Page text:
What’s the last dollar they can print before financial crisis?

[Editor’s note: Tim Price, London-based wealth manager and editor of Price Value International, is filling in for Simon today.]

In the field of mathematics, chaos theory studies the behavior of systems that are highly sensitive to initial conditions.

The idea in chaos is that, like life itself, where you start today has tremendous influence on what happens next.

In chaos, even very tiny changes to initial conditions can lead to wildly divergent outcomes further down the line.

Again, think about life: how different would your outcome be if you’d been born in the next town over? Or to different parents?

The film ‘Jurassic Park’, adapted from Michael Crighton’s novel, brought chaos theory into the popular realm.

A wealthy scientist, John Hammond (played by Richard Attenborough), uses DNA derived from fossilized mosquitoes to recreate dinosaurs on a remote island.

But once brought back to life, won’t they breed?

No, says Hammond. Because all the dinosaurs on the island are engineered to be female, by way of chromosome control.

Dr. Ian Malcolm, a chaos expert played by Jeff Goldblum, has been brought along to assess the project. His assessment is skeptical to the point of hostility:

“[T]he kind of control you’re attempting is not possible. If there’s one thing the history of evolution has taught us, it’s that life will not be contained. Life breaks free. It expands to new territories. It crashes through barriers. Painfully, maybe even… dangerously…

“I’m simply saying that life… finds a way.”

Life -nature- does indeed find a way, and Malcolm barely survives into the inevitable sequel.

Jurassic Park is, of course, a work of fiction.

That central banks that exist today, on the other hand, are fact.

And it is fact that for several years they have been attempting to artificially manipulate the market.

We are seeing this now with the Chinese government’s vain attempts to control the carnage in the Shanghai and Shenzhen stock exchanges.

But Western market observers have no claim to moral superiority.

Western central banks have, for years, been pulling the same failed stunt, propping up the market by manipulating interest rates.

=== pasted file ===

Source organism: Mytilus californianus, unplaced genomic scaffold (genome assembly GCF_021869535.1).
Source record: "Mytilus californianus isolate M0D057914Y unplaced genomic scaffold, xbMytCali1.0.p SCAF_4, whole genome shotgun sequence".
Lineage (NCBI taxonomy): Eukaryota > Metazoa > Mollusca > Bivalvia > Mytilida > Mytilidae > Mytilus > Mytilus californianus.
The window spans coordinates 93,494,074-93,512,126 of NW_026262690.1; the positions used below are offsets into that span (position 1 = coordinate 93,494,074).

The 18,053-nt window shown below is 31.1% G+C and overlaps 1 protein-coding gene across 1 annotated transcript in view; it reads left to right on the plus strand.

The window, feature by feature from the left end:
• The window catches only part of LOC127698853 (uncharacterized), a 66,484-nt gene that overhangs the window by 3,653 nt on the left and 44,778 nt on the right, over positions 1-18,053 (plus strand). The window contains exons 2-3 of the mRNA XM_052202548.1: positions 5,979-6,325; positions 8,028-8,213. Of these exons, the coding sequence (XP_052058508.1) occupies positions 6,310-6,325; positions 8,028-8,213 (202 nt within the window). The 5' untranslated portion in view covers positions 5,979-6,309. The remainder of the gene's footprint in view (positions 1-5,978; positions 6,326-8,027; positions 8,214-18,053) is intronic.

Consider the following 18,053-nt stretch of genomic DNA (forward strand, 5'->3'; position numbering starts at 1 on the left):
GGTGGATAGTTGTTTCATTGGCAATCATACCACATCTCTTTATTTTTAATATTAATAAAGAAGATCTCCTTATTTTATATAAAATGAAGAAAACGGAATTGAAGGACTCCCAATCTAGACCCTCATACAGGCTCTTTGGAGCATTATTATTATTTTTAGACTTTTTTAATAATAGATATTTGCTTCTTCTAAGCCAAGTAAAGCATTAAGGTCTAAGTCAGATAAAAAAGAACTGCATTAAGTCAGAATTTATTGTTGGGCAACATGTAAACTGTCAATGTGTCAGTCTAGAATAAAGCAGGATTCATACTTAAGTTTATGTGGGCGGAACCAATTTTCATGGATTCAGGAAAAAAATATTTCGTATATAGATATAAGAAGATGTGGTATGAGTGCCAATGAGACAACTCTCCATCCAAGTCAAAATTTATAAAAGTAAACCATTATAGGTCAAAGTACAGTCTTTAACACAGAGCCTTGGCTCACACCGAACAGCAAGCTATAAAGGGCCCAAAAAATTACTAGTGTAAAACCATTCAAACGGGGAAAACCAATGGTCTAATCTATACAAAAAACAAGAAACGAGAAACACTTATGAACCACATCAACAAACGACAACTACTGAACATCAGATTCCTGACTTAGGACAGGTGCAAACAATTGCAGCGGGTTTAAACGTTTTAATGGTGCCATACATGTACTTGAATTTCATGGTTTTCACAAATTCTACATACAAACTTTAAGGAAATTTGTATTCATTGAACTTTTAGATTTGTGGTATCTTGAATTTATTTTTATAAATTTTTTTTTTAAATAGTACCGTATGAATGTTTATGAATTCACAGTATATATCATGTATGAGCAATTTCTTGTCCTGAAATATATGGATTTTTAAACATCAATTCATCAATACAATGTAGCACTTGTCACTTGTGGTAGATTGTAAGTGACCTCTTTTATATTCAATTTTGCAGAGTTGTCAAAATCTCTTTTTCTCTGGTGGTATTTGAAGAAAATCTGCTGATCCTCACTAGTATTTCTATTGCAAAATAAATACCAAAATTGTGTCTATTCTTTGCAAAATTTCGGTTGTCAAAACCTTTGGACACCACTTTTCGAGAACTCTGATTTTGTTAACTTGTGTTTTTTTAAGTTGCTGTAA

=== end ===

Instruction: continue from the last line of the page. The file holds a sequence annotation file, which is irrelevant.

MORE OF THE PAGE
Perhaps they should stop with these policies. But that is not the way of the bureaucrat. The beatings must continue until morale improves.

Since the global financial crisis, the financial markets have been a battleground between the forces of deflation and inflation.

Deflation represents the free market. A free market wants to reset the game, and clear all the redundant pieces from the table.

Inflation represents the State, and the central banks (whose notional independence may be unlikely to survive this ongoing crisis).

The State wants to perpetuate itself, and is indifferent to the costs incurred to its citizens in the process.

Bankruptcy, inflation, deflation, market panics, banking crises, currency crises, capital controls? These are all acceptable losses in the eyes of the State.

But one of the hallmarks of chaos is that it is impossible to make precise long-term predictions, especially in addressing the question ‘when’.

Imagine dropping grains of sand onto a table.

At first it’s just a single grain. Then two. Then three. Then eventually thousands. Soon a pile of sand forms.

For some time, the pile of sand will remain stable.

But at a certain point, the addition of one more single grain of sand can cause the entire pile to collapse. But we cannot predict in advance which grain that will be.

Similarly, we cannot predict which additional dollar, euro, pound, yen, etc. worth of debt will be the one that causes the pile of debt to collapse.

We cannot predict which additional dollar, euro, pound, yen, etc. printed by central banks will be the one to cause confidence in the currency to sink.

But we can see the mountains of debt and paper money growing ever larger, posing greater and greater risks to the system.

Nothing is risk-free in this system of chaos. And there is no longer any easy solution to safely grow or preserve your capital.

Risk is now everywhere. If you invest in the markets, there is risk of temporary or permanent loss of capital.

Even if you do nothing and simply hold cash in a bank, there is bail-in risk and financial repression.

This is our reality now… the consequence of a financial system that’s at least a century old.

In a way, today’s mad scientist central bankers have engineered financial dinosaurs back into our time.

They think they can control the system. But judging just from the first chaotic week in financial markets so far in 2016, life is finding a way.

And anyone who understands this chaos is preparing to survive into the inevitable sequel with an extremely well-balanced portfolio in full view of the risks.

For us that means buying shares of the most pragmatic, attractively priced, high quality businesses run by honest management.

Additionally, we invest in systematic trend-following funds that offer the potential to benefit in both rising and falling markets, along with precious metals, and selected cash holdings.

About the Author

Tim Price is a London-based wealth manager and editor of Price Value International. While most of the investing herd crowds into dangerous, overpriced stocks, Tim Price lives and breathes value investing 24/7 as he searches for great investments all over the world for his clients.